This is a classic problem. My solution is based on a procedure from Cohen's "Algebra and Trigonometry" book that I'm recalling from memory. Let A have coordinates (x_0,y_0) and let B have coordinates (x_1,y_1). In the above problem I found the slope of the tangent line to the circle by implicit differentiation:

For x^2 + y^2 = 25, dy/dx = -x/y.

So the tangent line at point A has slope -x_0/y_0 and the tangent line at point B has slope -x_1/y_1. Let's use point-slope formula to find the equation of the tangent line through point A:

y - y_0 = (-x_0/y_0) * (x - x_0)

Multiply both sides by y_0 to get

y_0 * y - (y_0)^2 = -x_0 * x + (x_0)^2

Rearranging gives x_0 * x + y_0 * y = (x_0)^2 + (y_0)^2.

But (x_0,y_0) is a point on the circle, hence (x_0)^2 + (y_0)^2 = 25.

Therefore the tangent line through point A has equation x_0 * x + y_0 * y = 25.

The point (4,7) lies on this tangent line, so 4x_0 + 7y_0 = 25.

Similarly, the tangent line through point B has equation x_1 * x + y_1 * y = 25. The point (4,7) lies on this tangent line, so 4x_1 + 7y_1 = 25.

Finally, I claim that the line 4x + 7y = 25 passes through the points A and B. All that's needed to check is to see if A with coordinates (x_0,y_0) lies on this line and B with coordinates (x_1,y_1) lies on this line. But we already showed 4x_0 + 7y_0 = 25 and 4x_1 + 7y_1 = 25, so we're done. This solution is truly amazing - it is really elegant! It's also surprising - who would have thought that this line has such a nice equation?

This is a classic problem. My solution is based on a procedure from Cohen's "Algebra and Trigonometry" book that I'm recalling from memory. Let A have coordinates (x_0,y_0) and let B have coordinates (x_1,y_1). In the above problem I found the slope of the tangent line to the circle by implicit differentiation:

For x^2 + y^2 = 25, dy/dx = -x/y.

So the tangent line at point A has slope -x_0/y_0 and the tangent line at point B has slope -x_1/y_1. Let's use point-slope formula to find the equation of the tangent line through point A:

y - y_0 = (-x_0/y_0) * (x - x_0)

Multiply both sides by y_0 to get

y_0 * y - (y_0)^2 = -x_0 * x + (x_0)^2

Rearranging gives x_0 * x + y_0 * y = (x_0)^2 + (y_0)^2.

But (x_0,y_0) is a point on the circle, hence (x_0)^2 + (y_0)^2 = 25.

Therefore the tangent line through point A has equation x_0 * x + y_0 * y = 25.

The point (4,7) lies on this tangent line, so 4x_0 + 7y_0 = 25.

Similarly, the tangent line through point B has equation x_1 * x + y_1 * y = 25. The point (4,7) lies on this tangent line, so 4x_1 + 7y_1 = 25.

Finally, I claim that the line 4x + 7y = 25 passes through the points A and B. All that's needed to check is to see if A with coordinates (x_0,y_0) lies on this line and B with coordinates (x_1,y_1) lies on this line. But we already showed 4x_0 + 7y_0 = 25 and 4x_1 + 7y_1 = 25, so we're done. This solution is truly amazing - it is really elegant! It's also surprising - who would have thought that this line has such a nice equation?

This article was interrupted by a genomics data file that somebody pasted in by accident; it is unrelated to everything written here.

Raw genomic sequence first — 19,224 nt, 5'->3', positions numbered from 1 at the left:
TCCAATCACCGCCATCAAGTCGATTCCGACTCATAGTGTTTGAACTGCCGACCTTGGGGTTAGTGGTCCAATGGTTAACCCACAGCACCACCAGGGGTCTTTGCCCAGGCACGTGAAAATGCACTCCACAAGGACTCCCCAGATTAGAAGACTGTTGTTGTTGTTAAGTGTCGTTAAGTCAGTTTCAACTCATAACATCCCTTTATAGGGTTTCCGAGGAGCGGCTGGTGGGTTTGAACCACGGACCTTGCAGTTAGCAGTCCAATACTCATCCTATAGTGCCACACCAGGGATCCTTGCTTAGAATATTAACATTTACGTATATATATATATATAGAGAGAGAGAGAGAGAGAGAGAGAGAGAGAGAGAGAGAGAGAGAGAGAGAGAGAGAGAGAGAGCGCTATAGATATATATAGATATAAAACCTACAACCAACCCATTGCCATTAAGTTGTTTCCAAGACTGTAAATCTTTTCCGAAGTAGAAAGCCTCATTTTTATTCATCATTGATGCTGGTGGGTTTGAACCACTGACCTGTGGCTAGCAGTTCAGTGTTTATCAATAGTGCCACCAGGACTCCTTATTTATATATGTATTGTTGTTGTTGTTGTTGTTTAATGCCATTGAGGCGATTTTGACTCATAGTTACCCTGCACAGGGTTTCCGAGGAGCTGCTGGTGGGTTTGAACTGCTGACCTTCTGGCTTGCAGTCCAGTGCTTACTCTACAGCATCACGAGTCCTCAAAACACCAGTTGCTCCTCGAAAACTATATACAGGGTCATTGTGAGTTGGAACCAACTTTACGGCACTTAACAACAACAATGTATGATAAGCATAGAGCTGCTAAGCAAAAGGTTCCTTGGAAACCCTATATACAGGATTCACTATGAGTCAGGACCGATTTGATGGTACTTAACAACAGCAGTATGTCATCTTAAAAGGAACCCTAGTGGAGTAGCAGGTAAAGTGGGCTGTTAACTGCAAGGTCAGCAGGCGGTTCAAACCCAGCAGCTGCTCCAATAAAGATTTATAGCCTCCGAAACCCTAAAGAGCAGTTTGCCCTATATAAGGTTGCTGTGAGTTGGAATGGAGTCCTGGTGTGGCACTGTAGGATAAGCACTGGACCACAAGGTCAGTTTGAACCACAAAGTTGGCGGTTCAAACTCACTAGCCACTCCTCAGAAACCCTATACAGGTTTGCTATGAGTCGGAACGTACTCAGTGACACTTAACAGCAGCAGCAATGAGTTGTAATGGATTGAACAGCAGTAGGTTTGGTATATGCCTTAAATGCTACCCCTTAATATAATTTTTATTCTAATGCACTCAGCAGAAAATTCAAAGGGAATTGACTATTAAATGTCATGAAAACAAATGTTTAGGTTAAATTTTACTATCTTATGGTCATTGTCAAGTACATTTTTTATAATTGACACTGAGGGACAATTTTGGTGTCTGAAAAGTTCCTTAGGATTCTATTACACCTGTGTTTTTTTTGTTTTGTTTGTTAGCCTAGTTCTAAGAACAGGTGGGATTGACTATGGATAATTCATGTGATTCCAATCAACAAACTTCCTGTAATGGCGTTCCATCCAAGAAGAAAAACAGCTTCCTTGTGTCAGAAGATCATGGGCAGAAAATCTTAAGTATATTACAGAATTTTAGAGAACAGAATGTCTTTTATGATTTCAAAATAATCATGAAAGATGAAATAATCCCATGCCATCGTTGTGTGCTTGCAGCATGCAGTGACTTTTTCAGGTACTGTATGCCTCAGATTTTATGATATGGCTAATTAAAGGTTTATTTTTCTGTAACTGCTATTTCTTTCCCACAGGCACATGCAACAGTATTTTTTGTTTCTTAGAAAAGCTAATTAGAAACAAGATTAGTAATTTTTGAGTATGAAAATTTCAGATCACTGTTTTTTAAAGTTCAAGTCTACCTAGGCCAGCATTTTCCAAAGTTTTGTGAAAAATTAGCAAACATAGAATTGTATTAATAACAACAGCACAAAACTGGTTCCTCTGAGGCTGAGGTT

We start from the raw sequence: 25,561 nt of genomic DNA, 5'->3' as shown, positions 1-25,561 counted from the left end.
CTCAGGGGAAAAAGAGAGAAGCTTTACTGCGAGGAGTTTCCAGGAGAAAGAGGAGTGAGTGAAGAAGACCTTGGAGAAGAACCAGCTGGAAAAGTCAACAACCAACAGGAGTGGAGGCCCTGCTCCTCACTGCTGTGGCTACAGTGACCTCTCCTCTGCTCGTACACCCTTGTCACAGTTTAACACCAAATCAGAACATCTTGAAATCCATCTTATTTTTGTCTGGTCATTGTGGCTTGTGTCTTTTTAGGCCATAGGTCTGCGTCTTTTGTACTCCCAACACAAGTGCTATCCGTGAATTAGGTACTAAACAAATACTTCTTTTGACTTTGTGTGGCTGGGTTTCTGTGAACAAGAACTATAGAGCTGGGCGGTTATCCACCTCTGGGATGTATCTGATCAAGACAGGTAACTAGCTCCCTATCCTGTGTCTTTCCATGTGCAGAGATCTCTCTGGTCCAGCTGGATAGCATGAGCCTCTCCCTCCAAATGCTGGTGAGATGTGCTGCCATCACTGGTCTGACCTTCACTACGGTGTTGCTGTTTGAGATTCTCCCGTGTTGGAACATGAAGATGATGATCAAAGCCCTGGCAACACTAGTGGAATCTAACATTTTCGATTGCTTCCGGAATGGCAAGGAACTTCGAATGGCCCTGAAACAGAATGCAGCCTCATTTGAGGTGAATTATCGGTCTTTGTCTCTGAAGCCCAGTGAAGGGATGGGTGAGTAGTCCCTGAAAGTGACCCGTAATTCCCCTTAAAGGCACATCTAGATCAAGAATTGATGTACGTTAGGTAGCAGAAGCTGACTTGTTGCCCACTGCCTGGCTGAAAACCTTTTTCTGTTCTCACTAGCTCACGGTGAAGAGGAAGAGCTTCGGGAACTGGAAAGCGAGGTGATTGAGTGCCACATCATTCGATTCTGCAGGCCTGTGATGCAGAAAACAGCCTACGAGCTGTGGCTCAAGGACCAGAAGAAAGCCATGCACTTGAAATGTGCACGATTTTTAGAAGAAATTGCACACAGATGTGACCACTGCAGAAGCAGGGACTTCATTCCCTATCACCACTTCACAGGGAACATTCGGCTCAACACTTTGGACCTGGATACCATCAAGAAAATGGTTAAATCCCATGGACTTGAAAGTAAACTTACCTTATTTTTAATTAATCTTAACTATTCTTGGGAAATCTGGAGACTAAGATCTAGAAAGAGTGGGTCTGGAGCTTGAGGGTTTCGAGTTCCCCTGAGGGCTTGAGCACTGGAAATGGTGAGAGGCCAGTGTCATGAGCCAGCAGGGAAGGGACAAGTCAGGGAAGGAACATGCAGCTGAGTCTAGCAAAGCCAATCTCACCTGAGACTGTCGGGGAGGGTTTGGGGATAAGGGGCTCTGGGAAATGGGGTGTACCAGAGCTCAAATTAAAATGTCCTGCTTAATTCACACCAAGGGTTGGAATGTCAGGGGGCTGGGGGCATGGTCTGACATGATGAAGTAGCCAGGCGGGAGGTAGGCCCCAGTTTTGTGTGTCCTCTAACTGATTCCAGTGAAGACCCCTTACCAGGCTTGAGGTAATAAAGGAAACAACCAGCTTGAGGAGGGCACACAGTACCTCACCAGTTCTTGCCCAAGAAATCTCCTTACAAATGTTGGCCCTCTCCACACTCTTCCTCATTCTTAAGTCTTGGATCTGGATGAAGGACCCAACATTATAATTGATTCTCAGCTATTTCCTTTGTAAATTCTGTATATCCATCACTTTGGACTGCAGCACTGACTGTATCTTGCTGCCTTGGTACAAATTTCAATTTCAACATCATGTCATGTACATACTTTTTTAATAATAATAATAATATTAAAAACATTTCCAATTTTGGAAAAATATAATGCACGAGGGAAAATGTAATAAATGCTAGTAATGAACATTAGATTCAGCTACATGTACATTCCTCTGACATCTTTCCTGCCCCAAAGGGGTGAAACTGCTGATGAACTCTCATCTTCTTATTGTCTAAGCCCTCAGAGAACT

Answer:
**(10/3, 8/3), (-10/3, -8/3)**

First we need to find the derivative by implicit differentiation:

x^2 - y^2 = 4 Differentiate everything with respect to x:

2x - 2y*dy/dx = 0

Solving for dy/dx gives dy/dx = x/y.

Let (a,b) be a point on the graph where the tangent line has slope 5/4. Then a/b = 5/4 which means a = (5/4)b. (a,b) is a point on the hyperbola, so it satisfies the equation:

a^2 - b^2 = 4 Now substitute a = (5/4)b and solve for b:

(25/16)b^2 - b^2 = 4

(9/16)b^2 = 4

b^2 = 64/9 thus b = 8/3 or b = -8/3.

Now use a = (5/4)b to get the value of a in each case. So we get the two points are (10/3, 8/3), (-10/3, -8/3).

In case you're wondering about the other answers, note that all of the other answers really are points on the hyperbola! They were obtained by finding a rational parameterization of the hyperbola usiing the following trick: Start with the point (-2,0) on the hyperbola and draw a line with slope t through it. The other point of intersection has x-coordinate equal to

x = 2(1 + t^2)/(1 - t^2).

First we need to find the derivative by implicit differentiation:

x^2 - y^2 = 4 Differentiate everything with respect to x:

2x - 2y*dy/dx = 0

Solving for dy/dx gives dy/dx = x/y.

Let (a,b) be a point on the graph where the tangent line has slope 5/4. Then a/b = 5/4 which means a = (5/4)b. (a,b) is a point on the hyperbola, so it satisfies the equation:

a^2 - b^2 = 4 Now substitute a = (5/4)b and solve for b:

(25/16)b^2 - b^2 = 4

(9/16)b^2 = 4

b^2 = 64/9 thus b = 8/3 or b = -8/3.

Now use a = (5/4)b to get the value of a in each case. So we get the two points are (10/3, 8/3), (-10/3, -8/3).

In case you're wondering about the other answers, note that all of the other answers really are points on the hyperbola! They were obtained by finding a rational parameterization of the hyperbola usiing the following trick: Start with the point (-2,0) on the hyperbola and draw a line with slope t through it. The other point of intersection has x-coordinate equal to

x = 2(1 + t^2)/(1 - t^2).

Answer:
**(4,68)**